Invest in healthcare, EAC partner states urged
East African Women in Perspective
Saturday March 17, 2018
By Anne Kiruku
East African News Agency, Arusha
This week, Kigali will host the second e-health and telemedicine workshop; this is happening at a time when the health sector is going through a myriad challenges that, if not tackled with urgency, will leave it a shell of its former self.
Just a fortnight ago, the largest referral hospital in East and Central Africa – the Kenyatta National Hospital – was embroiled in a horrific scandal where a wrong a patient was operated on the head, provoking anger from the public.
The Chief Executive officer and the operating team were suspended pending investigations, even though the latter were reinstated soon thereafter following industrial action by their colleagues.
As the investigations continue, the Health Cabinet Secretary has also come under fire, with calls for her resignation as well.
The workshop in Rwanda, which is being organised by the East African Science and Technology Commission (EASTECO) in collaboration with the EAC Regional Centre of Excellence in Biomedical Engineering and e-Health (CEBE) and the East African Community Secretariat, is the second of its kind in the region.
As the participants seek to improve the technology and infrastructure for e-Health systems, they must also seek solutions to challenges of lack of facilities and diminishing staff at local health facilities.
It is unfortunate that over 50 years after independence, the region’s health sector is still understaffed despite the numerous health personnel being trained.
In Kenya, for example, there is only one nurse for every 1,000 people, and these nurses are poorly distributed across the country; most of them are concentrated in urban areas and in private facilities, leading to low quality treatment in rural areas.
The brain drain in pursuit of greener pastures and better working conditions has done a great disservice to the already ailing sector.
Fifty years after independence, it is unacceptable that patients must travel to distant lands in search of treatment.
India has become the regional destination for treatable diseases due to lack of technologically advanced equipment as well as professional expertise.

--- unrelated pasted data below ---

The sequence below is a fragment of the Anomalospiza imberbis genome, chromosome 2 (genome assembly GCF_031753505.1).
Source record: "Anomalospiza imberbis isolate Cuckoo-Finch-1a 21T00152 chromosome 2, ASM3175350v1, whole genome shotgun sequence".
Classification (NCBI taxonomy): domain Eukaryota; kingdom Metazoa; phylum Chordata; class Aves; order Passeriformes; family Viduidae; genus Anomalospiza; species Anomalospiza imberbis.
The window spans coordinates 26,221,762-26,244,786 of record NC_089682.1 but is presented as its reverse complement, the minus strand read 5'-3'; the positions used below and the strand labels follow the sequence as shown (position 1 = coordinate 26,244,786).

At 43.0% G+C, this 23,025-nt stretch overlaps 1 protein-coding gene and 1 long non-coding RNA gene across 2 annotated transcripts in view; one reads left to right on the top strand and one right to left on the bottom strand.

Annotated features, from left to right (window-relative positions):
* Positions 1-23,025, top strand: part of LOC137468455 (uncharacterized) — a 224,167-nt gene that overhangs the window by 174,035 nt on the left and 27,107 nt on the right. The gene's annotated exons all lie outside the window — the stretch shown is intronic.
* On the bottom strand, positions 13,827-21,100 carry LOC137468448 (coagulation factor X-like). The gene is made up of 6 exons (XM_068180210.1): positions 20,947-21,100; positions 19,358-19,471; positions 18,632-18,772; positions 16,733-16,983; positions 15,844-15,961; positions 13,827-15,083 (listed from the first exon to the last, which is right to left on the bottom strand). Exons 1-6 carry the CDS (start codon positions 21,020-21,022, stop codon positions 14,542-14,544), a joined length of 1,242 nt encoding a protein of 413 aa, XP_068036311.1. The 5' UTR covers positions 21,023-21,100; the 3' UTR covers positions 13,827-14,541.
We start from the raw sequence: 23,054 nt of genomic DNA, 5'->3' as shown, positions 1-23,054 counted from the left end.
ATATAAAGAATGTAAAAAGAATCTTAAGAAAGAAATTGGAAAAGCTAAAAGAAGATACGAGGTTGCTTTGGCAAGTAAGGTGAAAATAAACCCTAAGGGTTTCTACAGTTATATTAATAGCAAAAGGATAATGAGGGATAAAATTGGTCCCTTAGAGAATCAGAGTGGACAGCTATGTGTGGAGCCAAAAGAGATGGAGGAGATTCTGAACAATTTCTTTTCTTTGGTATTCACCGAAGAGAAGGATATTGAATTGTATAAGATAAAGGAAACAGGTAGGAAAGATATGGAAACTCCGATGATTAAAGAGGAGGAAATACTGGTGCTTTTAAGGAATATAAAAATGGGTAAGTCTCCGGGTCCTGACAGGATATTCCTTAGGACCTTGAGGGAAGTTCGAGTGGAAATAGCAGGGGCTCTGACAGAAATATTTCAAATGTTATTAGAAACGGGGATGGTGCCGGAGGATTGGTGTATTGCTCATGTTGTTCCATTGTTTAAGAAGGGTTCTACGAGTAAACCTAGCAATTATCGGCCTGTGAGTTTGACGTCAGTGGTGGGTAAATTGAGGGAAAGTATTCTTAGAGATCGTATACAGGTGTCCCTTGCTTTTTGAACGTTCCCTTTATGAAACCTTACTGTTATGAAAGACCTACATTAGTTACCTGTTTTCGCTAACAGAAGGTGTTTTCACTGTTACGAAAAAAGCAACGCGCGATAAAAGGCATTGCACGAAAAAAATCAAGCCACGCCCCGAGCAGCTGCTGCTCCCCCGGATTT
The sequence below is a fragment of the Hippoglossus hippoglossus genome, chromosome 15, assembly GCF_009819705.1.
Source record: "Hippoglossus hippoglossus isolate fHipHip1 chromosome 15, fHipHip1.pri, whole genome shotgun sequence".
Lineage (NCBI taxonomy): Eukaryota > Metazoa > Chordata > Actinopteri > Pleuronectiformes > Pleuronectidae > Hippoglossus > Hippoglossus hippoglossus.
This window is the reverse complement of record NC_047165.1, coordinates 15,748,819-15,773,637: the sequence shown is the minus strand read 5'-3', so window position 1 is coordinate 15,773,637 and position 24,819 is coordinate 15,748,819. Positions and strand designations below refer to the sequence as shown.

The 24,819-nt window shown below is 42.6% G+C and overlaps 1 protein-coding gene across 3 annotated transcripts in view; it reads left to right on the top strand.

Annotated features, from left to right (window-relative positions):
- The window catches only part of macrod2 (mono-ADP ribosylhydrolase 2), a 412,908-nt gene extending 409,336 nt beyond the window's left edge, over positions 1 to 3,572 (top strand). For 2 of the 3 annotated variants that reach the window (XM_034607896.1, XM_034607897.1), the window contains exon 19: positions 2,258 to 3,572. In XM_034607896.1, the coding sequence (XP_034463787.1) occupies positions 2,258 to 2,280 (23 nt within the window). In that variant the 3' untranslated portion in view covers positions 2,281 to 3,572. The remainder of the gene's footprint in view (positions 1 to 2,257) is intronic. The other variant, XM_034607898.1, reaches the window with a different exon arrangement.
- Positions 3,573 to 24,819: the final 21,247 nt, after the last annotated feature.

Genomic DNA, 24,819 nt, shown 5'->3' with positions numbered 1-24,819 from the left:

As all this is happening, the health sector has been reported to be one of the most corrupt across the region.
Cases of corrupt dealings, especially in acquisition of drugs and medical equipment, are rampant in all the partner states.
Provision of affordable quality healthcare to all citizens is the responsibility of governments. The private sector can only chip in to supplement what governments are offering.
Abandoning that responsibility to the private sector is detrimental to the health of the citizens and exposes them to exploitation.
Universal healthcare, which is one of the pillars of the Sustainable Development Goals, is a key aspect to realisation of economic, social and political growth in any country.
A country that cannot take care of the basic healthcare needs of its citizens is at the verge of collapse.
It is frustrating that more than 30 per cent of total expenditure goes to health, yet more than 80 per cent of the region’s population depends on this for their healthcare.
Private insurers and out-of-pocket payments account for almost 40 per cent of health expenditures, sadly benefitting less than 20 per cent of the population.
The statistics show that bilateral partners and other international donors cater for almost 30 per cent of healthcare funding.
It is irresponsible that such a huge percentage of funding should come from donors.
Recurring health sector turbulence caused by poor human resource management has also led to frequent strikes by health workers, further aggravating the problem.
It is the duty of the governments across the region to ensure the myriad challenges facing the sector are dealt with.
Revamping the sector to ensure that equitable distribution, effective deployment, motivation and retention of workers in the public sector are done is crucial in ensuring stability of the workforce.
In the same vein, the region should accelerate talks aimed at implementing public-private partnership initiatives for creation of sustainable models for health financing, with the overall aim of achieving universal healthcare.
It is paramount for the region to ensure the poor, marginalised and the vulnerable are protected from exploitation by the health insurers.
To this end, provision of universal healthcare is a human right and the region must invest in a strong primary healthcare system if it is to be at par with the rest of the world.